Identify and then test

* Advice given at the recent network and application optimization seminar

In the last two newsletters we discussed some of the key topics that were highlighted by the sponsors of the recently completed network and application optimization seminar tour that was produced by Network World and moderated by Jim Metzler. In this newsletter we are going to highlight some of the advice that Jim gave to the seminar attendees.

Jim’s first piece of advice to the seminar attendees was that if they were going to be successful with choosing a network and application optimization solution that they need to identify the problem that they were trying to solve. Jim’s point is that there isn't an all encompassing network and application optimization solution currently available in the market. For example, some solutions have a rather narrow focus and the vendors of these solutions often present their solutions as the best of breed for that particular focus. This could be a viable solution for a company if that company was sure that the problem they need to solve was narrow in focus and was likely to stay that way.

While a number of vendors offer solutions that support a wide range of functionality, these solutions typically have different strengths and IT organizations need to be aware of those strengths and choose a solution accordingly. For example, one solution might be the best in the industry at controlling the type of chatty traffic that often results from consolidating servers out of branch offices and into one or more centralized data centers. Another solution might be the best in the industry at implementing QoS or some other functionality such as protocol acceleration. A third solution might only do an adequate job at supporting network and application optimization techniques in general. However, this solution might have focused on a particular application, such as SharePoint, and do an excellent job of accelerating that application. If SharePoint is critical to how a company does business, this solution could be viable.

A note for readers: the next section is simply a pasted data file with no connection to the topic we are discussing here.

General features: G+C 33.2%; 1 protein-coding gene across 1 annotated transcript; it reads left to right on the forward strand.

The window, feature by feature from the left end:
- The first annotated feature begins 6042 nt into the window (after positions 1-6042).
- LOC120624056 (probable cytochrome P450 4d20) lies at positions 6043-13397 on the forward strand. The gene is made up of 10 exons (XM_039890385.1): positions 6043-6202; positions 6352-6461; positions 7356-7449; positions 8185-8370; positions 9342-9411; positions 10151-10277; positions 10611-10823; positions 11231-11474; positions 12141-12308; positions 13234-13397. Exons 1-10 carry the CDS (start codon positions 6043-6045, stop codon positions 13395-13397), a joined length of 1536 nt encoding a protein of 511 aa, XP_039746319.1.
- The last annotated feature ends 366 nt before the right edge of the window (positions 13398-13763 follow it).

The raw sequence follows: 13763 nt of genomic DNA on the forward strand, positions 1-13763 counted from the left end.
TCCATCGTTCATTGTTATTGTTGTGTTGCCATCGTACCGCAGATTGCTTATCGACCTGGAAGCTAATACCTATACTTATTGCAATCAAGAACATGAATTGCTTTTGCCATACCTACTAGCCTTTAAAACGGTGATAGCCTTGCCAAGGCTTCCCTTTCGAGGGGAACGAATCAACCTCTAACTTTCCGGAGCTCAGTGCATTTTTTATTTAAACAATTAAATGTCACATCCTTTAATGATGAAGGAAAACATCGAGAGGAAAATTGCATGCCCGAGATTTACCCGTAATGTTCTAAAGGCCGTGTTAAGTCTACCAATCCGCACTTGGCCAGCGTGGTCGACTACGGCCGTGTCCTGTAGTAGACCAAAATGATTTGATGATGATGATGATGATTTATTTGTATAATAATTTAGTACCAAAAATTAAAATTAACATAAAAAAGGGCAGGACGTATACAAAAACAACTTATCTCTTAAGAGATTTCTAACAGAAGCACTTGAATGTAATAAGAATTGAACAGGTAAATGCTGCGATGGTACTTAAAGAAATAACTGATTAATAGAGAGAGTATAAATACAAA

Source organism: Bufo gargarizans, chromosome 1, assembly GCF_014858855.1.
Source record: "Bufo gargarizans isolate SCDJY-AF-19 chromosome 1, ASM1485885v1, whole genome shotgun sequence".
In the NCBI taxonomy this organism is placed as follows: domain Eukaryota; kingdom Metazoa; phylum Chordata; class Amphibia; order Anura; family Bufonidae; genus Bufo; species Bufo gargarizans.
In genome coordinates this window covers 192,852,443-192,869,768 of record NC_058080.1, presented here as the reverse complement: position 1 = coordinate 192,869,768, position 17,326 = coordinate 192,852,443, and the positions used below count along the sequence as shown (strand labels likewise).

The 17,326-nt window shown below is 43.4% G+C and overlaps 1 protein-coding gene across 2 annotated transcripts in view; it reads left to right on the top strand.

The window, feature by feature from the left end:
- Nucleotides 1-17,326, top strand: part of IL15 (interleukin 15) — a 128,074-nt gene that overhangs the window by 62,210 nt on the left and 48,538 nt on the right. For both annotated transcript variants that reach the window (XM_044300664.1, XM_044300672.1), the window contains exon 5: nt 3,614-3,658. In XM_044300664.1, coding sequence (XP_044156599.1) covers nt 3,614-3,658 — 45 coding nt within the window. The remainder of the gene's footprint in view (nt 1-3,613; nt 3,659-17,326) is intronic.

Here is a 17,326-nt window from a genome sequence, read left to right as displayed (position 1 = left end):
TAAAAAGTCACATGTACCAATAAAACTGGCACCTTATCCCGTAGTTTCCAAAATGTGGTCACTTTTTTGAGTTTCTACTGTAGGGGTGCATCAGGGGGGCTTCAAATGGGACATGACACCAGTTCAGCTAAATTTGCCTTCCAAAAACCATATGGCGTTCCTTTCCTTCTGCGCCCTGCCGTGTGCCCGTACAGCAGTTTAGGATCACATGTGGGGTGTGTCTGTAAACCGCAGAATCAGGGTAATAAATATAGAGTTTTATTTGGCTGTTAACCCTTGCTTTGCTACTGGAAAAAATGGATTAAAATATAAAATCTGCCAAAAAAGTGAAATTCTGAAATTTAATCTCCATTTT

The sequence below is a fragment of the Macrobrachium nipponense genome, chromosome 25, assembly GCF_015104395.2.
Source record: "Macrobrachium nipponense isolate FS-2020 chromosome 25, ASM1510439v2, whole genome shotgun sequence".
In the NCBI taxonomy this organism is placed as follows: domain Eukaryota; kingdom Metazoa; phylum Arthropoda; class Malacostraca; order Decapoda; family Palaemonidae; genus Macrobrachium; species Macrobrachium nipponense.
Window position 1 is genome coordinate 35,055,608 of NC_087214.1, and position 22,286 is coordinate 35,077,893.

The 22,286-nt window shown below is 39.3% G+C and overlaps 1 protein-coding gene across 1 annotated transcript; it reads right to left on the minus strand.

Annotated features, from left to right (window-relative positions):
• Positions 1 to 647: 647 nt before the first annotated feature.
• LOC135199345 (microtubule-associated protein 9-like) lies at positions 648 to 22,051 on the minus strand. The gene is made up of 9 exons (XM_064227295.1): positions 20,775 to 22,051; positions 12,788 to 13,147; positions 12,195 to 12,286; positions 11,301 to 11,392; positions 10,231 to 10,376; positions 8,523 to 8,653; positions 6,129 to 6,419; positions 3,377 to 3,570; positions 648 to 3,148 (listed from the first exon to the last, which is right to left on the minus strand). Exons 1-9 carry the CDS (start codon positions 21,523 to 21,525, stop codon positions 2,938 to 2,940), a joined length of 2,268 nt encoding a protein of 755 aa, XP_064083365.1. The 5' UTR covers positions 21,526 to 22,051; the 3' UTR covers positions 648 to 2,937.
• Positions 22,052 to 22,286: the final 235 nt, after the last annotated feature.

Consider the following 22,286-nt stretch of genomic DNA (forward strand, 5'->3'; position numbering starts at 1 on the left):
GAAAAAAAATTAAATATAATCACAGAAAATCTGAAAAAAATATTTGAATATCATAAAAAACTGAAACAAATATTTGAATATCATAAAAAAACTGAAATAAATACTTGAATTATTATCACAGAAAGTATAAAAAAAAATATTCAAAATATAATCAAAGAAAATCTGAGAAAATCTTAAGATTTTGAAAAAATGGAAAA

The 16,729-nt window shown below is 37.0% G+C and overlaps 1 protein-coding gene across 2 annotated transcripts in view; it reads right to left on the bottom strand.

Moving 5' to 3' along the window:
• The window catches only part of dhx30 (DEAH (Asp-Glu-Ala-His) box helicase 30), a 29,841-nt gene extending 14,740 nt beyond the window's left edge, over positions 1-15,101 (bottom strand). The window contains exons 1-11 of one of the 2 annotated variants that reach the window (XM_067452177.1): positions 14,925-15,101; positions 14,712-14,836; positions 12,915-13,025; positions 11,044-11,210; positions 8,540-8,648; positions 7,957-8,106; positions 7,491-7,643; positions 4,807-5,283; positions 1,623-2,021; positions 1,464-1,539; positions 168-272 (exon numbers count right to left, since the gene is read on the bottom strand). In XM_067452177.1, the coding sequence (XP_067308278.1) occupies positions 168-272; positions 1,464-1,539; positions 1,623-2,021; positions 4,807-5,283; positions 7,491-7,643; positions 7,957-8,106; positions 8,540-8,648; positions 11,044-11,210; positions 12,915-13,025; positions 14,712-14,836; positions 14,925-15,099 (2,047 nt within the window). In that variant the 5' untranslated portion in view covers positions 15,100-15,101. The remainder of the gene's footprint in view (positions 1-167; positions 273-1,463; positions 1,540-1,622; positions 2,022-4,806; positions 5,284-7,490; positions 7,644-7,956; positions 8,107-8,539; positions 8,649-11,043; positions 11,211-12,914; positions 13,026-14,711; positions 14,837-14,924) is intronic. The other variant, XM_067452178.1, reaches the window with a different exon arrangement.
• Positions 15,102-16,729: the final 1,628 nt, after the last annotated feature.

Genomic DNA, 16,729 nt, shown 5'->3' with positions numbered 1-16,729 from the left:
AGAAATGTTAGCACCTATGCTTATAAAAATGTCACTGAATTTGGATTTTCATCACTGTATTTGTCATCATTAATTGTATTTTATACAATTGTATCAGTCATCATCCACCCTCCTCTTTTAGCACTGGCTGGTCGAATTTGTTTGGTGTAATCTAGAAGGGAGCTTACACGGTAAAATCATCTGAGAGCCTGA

Jim’s next piece of advice to the seminar attendees was that they should spend their time at the seminar listening to the sponsors and trying to get an idea of which solutions seem to be the most closely aligned to the problem that they were trying to solve. In lieu of listening to vendors at a seminar, readers can obtain information directly from the vendor’s Web sites or from and use this information to identify viable solutions.

Jim’s final piece of advice was that the only way the seminar attendees could truly understand how these solutions would work in their environment was to test the solutions in that environment. In particular, Jim pointed out that collateral such as third party tests of a solution are helpful in that they provide some insight into how the product will work. However, using compression as an example, traffic such as text compresses well while encrypted traffic does not. The only way to tell if a solution will do a good job of compressing your particular mix of traffic is to try the solution in your environment.

In the next newsletter we will review some of the most common questions that were asked by the seminar attendees. If the topic of network and application optimization interests you, you should note that Jim will be moderating a similar Network World seminar on Nov. 30 in San Francisco. If you are in the area you are invited to attend and continue this important conversation.


Copyright © 2006 IDG Communications, Inc.

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